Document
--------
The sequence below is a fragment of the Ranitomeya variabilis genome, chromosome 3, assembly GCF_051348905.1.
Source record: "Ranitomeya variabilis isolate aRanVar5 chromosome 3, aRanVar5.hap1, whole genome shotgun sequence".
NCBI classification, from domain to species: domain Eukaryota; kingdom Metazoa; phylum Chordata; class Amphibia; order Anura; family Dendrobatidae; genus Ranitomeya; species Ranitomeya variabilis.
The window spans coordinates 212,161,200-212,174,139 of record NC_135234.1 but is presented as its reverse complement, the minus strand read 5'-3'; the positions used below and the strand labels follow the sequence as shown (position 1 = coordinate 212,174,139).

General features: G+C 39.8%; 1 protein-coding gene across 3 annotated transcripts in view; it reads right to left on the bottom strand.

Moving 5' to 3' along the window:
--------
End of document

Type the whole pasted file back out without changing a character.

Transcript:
The sequence below is a fragment of the Ranitomeya variabilis genome, chromosome 3, assembly GCF_051348905.1.
Source record: "Ranitomeya variabilis isolate aRanVar5 chromosome 3, aRanVar5.hap1, whole genome shotgun sequence".
NCBI classification, from domain to species: domain Eukaryota; kingdom Metazoa; phylum Chordata; class Amphibia; order Anura; family Dendrobatidae; genus Ranitomeya; species Ranitomeya variabilis.
The window spans coordinates 212,161,200-212,174,139 of record NC_135234.1 but is presented as its reverse complement, the minus strand read 5'-3'; the positions used below and the strand labels follow the sequence as shown (position 1 = coordinate 212,174,139).

General features: G+C 39.8%; 1 protein-coding gene across 3 annotated transcripts in view; it reads right to left on the bottom strand.

Moving 5' to 3' along the window: